“A thorough understanding of the process of ocean mixing is crucial to our understanding of the overall climate system. Our study indicates that virtually all the mixing in the Southern Ocean occurs in Drake Passage and at a few other undersea mountain locations. Our study will provide climate scientists with the detailed information about the oceans that they currently lack.”

Credit: Alan Homer and British Antarctic Survey

Ocean mixing transfers carbon dioxide from the atmosphere to the deep sea, and ultimately controls the rate at which the ocean takes up carbon dioxide.
Over several hundred years this process will remove much of the carbon dioxide that we release into the atmosphere, storing it in the deep ocean.
Ocean mixing also affects climate, for example an increase in the rate of deep sea mixing would enable the ocean to transfer more heat towards the poles.

Scientists believe that the lower concentrations of atmospheric carbon dioxide present during the ice ages may have been the result of slower ocean mixing between the surface and the deep sea. Although the reasons for this are not yet clear, this further emphasises the link between ocean mixing and climate.
This research was funded by the UK Natural Environment Research Council (NERC) and the US National Science Foundation (NSF). Andrew Watson is supported by the Royal Society.

Thursday, September 19, 2013

Kings of camouflage

Cuttlefish are marine animals of the order Sepiida.
They belong to the class Cephalopoda, which also includes squid, octopuses, and nautiluses.
'Cuttle' is a reference to their unique internal shell, the cuttlebone; and despite their name, cuttlefish are true mollusks.

Cuttlefish have large, W-shaped pupils, eight arms, and two tentacles furnished with denticulated suckers, with which they secure their prey.
They generally range in size from 15 to 25 cm (5.9 to 9.8 in), with the largest species, Sepia apama, reaching 50 cm (20 in) in mantle length and over 10.5 kg (23 lb) in weight.[1]

Camouflage is the use of any combination of materials, coloration or illumination for concealment, either by making animals or objects hard to see (crypsis), or by disguising them as something else (mimesis).
Examples include the leopard's spotted coat, the battledress of a modern soldier, and the leaf-mimic katydid's wings.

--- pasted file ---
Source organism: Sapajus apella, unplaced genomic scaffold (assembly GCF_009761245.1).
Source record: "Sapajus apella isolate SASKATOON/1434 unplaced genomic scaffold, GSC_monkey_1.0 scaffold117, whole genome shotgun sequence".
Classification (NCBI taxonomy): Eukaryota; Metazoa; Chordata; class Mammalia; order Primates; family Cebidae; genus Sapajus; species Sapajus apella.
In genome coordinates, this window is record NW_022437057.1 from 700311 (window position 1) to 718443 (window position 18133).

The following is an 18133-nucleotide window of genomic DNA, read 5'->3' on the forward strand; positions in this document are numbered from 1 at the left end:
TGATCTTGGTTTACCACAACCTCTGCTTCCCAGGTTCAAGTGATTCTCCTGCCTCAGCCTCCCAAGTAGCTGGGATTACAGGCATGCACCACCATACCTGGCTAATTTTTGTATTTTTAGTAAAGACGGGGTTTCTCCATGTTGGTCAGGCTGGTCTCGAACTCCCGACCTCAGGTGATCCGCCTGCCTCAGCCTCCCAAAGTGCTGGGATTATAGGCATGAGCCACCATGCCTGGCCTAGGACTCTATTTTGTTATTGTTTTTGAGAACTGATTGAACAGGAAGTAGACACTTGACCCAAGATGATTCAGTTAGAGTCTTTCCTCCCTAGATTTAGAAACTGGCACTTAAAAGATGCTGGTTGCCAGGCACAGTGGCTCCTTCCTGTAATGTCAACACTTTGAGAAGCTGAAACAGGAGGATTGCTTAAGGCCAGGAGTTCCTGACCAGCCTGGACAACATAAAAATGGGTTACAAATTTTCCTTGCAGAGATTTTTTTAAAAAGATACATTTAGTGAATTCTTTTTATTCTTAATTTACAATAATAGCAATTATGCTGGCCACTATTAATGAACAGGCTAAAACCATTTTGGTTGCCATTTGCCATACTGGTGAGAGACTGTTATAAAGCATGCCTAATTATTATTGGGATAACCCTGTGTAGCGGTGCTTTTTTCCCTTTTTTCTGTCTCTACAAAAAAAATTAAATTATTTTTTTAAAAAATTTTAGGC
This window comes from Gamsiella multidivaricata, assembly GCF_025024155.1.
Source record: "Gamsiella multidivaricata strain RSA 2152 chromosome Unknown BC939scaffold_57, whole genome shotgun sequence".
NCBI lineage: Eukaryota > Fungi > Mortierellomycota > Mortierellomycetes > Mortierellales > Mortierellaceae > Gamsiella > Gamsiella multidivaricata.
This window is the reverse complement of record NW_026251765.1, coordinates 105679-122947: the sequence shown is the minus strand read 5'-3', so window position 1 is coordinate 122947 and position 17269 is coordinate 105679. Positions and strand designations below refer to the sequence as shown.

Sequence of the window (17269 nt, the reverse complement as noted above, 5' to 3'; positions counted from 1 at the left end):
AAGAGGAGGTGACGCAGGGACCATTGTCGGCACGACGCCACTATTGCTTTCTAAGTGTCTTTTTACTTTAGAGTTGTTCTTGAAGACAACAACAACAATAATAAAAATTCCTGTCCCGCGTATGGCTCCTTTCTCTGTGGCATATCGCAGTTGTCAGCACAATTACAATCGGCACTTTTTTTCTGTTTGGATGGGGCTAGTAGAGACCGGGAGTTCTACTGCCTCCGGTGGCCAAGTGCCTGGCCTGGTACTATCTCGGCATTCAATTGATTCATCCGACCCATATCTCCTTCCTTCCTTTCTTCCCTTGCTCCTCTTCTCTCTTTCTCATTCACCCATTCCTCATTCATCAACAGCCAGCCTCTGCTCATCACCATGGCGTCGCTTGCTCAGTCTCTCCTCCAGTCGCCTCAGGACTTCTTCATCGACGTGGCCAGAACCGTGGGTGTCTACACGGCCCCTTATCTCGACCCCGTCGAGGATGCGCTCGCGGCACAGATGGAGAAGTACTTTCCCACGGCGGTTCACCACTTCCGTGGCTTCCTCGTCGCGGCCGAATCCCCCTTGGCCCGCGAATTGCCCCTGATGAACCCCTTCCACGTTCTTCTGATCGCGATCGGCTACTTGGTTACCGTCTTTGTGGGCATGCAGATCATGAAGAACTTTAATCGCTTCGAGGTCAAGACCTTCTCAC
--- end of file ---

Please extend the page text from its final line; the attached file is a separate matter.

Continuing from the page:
A third approach, motion dazzle, confuses the observer with a conspicuous pattern, making the object visible but momentarily harder to locate.
The majority of camouflage methods aim for crypsis, often through a general resemblance to the background, high contrast disruptive coloration, eliminating shadow, and countershading.
In the open ocean, where there is no background, the principal methods of camouflage are transparency, silvering, and countershading, while the ability to produce light is among other things used for counter-illumination on the undersides of cephalopods such as squid.
Some animals, such as chameleons and octopuses, are capable of actively changing their skin pattern and colours; they often use this ability both for camouflage and for signalling.

Military camouflage was spurred by the increasing range and accuracy of firearms in the 19th century. In particular the replacement of the inaccurate musket with the rifle made personal concealment in battle a survival skill.
In the 20th century, military camouflage developed rapidly, especially during the First World War.
On land, artists such as André Mare designed camouflage schemes and observation posts disguised as trees.
At sea, warships and troop carriers were painted in dazzle patterns that were highly visible, but designed to confuse enemy gunners as to the target's speed, range, and heading.
During and after the Second World War, a variety of camouflage schemes were used for aircraft and for ground vehicles in different theatres of war.
The use of radar in the Cold War period has largely made camouflage for fixed-wing military aircraft obsolete.

Camouflaged octopus makes marine biologist scream bloody murder :
Roger Hanlon was following this octopus underwater and couldn't believe his eyes.

Non-military use of camouflage includes making cell telephone towers less obtrusive and helping hunters to approach wary game animals.
Patterns derived from military camouflage are frequently used in fashion clothing, exploiting their strong designs and sometimes their symbolism.
Camouflage themes recur in modern art, and both figuratively and literally in science fiction and works of literature.

Links :
  • The Telegraph : Stealth coating based on squid skin could make soldiers invisible to night vision

Wednesday, September 18, 2013

UK & misc. update in the Marine GeoGarage

Today 955 charts (including 1827 sub-charts) from UKHO
are available in the 'UK & misc.' chart layer
regrouping charts for different countries :
  1. UK
  2. Argentina
  3. Belgium
  4. Netherlands
  5. Croatia
  6. Oman
  7. Portugal
  8. Spain
  9. Iceland
  10. South Africa
  11. Malta

636 charts for UK
(4714 withdrawn  from previous update )